My Fresh Hell
Life in Scribbletown.

Welcome to School

Nothing says fall like a gray, rainy day. It’s cool, the wind’s blowing, night came like someone turned out a light. That is to say, suddenly.

So I suppose it was an apt introduction to the school year. Students are back on campus and confused parents have been wandering in (I work in a building that calls itself a “welcome center” so they’re not to blame) looking for this place and that. Job applicants are asking if we ever hire people to do landscaping and repair work. Yeeeeah, but ya gotta go over to human resources and fill out the application. Noooo, I don’t know if they’re hiring. Admissions office is down two blocks, take a right. Library and student center, just keep on walking. Ya can’t miss ‘em. Really. This place ain’t that big.

Yesterday the whole place stunk. I could have given directions thusly: okay, when you leave here, go past the sour milk garbagey smell and keep going through the OTHER garbagey smell (don’t ask me, dumpster truck musta hadda leak or sumthin). When you smell sewage and see the fountain, you’re there.

Today we went to kindergarten orientation, which has absolutely nothing whatsoever to do with the above paragraphs except for that first sentence in the second paragraph.

Boy, talk about lack of diversity. Almost every child was lily white. All the boys had those just-had-lice buzz cuts. I’m not sure why those are so popular apart from a general ease of maintenance because if I had a boy, he’d have floppy hair that would cover his ears. Because I’m a hippy granola eater at heart. Oh! Here’s the proof! I took this quiz and turns out, I’m a Zen Mother:

Your quiz results make you a Zen Mom.

How do you do it? Even when explosions are all around, you are able to take a deep cleansing breath and chant your mantra "this too shall pass." You are a calming influence on your kids in a hectic world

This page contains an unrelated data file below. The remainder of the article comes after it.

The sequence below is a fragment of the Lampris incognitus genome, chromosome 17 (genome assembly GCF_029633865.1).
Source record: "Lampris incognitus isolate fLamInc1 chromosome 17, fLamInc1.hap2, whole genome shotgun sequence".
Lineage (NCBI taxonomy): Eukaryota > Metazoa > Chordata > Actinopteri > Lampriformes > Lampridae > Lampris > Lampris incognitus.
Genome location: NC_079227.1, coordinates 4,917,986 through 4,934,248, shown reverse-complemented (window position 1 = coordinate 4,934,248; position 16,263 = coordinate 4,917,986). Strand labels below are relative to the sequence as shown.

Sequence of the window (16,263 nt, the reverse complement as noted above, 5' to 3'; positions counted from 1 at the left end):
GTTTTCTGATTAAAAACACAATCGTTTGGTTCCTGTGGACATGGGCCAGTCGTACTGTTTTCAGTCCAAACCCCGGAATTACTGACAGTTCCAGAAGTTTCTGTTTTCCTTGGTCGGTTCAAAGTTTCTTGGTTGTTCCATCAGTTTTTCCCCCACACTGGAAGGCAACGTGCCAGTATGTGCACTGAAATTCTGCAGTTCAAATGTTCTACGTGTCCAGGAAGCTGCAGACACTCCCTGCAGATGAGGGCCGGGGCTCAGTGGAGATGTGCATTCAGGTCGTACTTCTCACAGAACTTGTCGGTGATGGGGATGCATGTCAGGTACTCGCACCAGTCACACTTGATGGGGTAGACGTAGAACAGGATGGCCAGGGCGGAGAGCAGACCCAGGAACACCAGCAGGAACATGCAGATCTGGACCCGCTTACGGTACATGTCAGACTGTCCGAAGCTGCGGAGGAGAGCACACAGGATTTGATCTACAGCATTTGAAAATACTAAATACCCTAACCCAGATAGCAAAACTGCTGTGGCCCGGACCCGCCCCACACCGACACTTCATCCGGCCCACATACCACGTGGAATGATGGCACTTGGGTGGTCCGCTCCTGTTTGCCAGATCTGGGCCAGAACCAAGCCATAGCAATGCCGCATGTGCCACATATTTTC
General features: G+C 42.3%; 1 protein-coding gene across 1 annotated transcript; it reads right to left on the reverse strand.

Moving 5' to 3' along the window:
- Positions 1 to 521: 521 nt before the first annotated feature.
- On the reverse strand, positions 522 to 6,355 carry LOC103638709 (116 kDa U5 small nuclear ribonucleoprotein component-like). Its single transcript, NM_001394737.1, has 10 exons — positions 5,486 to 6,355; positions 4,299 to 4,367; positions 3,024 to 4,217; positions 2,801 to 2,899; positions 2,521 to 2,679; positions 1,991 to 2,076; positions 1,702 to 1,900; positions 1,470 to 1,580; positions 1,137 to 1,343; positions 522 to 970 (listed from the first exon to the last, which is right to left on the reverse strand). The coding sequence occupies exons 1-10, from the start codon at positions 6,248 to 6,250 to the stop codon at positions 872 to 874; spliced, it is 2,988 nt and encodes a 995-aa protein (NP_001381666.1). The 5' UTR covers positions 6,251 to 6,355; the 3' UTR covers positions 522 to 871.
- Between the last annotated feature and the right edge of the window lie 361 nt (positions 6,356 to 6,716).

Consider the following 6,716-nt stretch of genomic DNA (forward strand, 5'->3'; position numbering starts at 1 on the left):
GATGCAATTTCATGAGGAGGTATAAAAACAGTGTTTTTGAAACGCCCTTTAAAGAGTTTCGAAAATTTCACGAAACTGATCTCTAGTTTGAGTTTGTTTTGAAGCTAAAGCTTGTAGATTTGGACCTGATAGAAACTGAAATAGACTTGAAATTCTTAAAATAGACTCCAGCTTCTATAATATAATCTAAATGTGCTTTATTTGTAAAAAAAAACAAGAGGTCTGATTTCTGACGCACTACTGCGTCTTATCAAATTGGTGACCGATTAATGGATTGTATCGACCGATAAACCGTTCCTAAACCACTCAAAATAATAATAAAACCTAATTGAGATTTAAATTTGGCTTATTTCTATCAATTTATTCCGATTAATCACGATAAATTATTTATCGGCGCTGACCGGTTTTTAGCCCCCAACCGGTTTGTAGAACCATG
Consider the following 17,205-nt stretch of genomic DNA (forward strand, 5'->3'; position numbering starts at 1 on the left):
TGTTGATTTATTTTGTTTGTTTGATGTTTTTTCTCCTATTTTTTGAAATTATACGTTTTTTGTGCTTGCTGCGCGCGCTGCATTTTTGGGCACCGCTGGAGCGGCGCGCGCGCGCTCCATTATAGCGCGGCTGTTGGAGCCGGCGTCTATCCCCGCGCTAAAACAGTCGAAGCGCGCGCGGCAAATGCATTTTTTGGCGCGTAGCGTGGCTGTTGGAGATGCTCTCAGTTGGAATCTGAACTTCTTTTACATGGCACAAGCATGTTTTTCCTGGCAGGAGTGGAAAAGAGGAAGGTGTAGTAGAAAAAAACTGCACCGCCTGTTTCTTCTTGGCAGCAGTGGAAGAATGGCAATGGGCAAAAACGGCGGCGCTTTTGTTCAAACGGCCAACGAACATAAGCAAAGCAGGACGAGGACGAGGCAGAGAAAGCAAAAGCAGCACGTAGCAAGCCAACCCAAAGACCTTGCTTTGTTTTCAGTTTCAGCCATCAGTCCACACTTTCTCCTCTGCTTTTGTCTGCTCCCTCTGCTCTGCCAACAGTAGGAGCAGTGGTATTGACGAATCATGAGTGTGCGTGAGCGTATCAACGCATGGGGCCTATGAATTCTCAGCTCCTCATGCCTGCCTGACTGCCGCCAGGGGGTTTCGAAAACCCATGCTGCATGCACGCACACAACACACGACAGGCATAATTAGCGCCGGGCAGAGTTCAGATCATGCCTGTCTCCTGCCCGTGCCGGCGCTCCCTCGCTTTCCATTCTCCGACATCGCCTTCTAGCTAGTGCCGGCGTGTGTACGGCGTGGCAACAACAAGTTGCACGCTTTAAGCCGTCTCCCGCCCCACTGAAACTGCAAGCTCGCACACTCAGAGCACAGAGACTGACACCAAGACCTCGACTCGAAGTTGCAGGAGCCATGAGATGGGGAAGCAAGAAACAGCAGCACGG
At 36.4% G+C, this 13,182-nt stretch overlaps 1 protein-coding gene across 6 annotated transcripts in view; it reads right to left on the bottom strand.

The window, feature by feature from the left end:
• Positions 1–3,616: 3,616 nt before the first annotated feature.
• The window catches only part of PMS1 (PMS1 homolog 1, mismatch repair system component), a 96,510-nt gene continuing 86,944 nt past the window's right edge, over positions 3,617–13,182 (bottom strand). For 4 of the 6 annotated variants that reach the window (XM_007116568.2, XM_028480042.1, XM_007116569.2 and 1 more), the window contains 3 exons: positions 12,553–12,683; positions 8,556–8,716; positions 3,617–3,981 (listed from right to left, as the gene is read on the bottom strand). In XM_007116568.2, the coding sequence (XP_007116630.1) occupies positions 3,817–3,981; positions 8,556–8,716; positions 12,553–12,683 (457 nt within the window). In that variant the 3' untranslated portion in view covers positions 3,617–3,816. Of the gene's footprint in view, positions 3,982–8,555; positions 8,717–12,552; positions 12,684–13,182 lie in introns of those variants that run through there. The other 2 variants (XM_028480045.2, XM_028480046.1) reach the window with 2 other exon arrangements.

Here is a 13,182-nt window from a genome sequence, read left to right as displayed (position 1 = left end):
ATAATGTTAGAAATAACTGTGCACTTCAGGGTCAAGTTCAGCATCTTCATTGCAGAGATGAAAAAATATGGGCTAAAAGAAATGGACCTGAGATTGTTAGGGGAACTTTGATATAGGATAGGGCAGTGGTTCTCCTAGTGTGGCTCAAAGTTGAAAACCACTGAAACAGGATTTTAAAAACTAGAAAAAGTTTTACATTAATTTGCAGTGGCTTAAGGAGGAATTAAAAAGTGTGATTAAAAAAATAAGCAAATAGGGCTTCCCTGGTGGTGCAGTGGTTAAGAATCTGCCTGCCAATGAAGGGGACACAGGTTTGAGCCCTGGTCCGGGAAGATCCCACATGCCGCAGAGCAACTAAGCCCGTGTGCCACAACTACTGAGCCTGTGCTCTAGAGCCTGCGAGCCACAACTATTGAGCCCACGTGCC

Well, I guess. I wish I knew what the other choices were.

So, like I was saying, the non-white children were hard to find. I’m not thrilled about this because I think one of the benefits of public education is meeting all different kinds of kids. But, I no longer live in the city. I live in a white rural area where the confederate (purposely not capitalized) flag is flown high and proud (don’t get me started). This realization is beginning to sink in. It’s only taken three years.

I did see the absolutely adorable black kid who’d been at the registration thing back in March – he’s like Webster, so cute you just want to eat him – but his name card was a different color than Dusty’s so sadly he would not be in her class. But, the good news was that Phoebe, one of Dusty’s preschool friends, had the same teacher as Dusty. The bad news was that Savannah, the Pippi Longstocking friend, did not. Oh well, they’ll see each other every day anyway.

And remember how I mentioned the camera? Yeah, that kind of got left at home. Because I forgot. Because I’m SICK, dammit! A mother makes mistakes! I did manage to get a picture of Dusty (who was NOT cooperating) in her school bus name tag when we got home. And anyway, there was only one shot left. So that was it.

But, Dusty went with her class to practice getting on and off the bus. We found her bus route and the approximate time it would pick her up and drop her off (I hope. This was a much more regimented thing when I was little. Then again, I went to city schools.). We got to meet all sorts of school people: reading specialist, guidance counselor, new assistant principal who was so young and totally, like, perky and, like, excited to start a grreeat new year!

Red was incredibly annoying throughout the whole thing as she bounced back and forth between my lap and my husband’s. She didn’t like the microphone, or that fact that it amplified sound (though, you’d think that’d be right up her alley but maybe it was the competition; she just doesn’t like anything louder than her), so she fussed and waved her hands at the principal while he spoke and said, “Noooo, nooo!”

We finally got to see Dusty’s classroom which was large and bright and colorful. I was pleased. It looks like a nice place to learn. And hang out. It’s comfortable and inviting without too much teachery crap all over the walls. The teacher is young and nice and will be sick to death of me and my emails by June.

‘Cause I think I’m going to be one of THOSE parents.


8:18 p.m. ::
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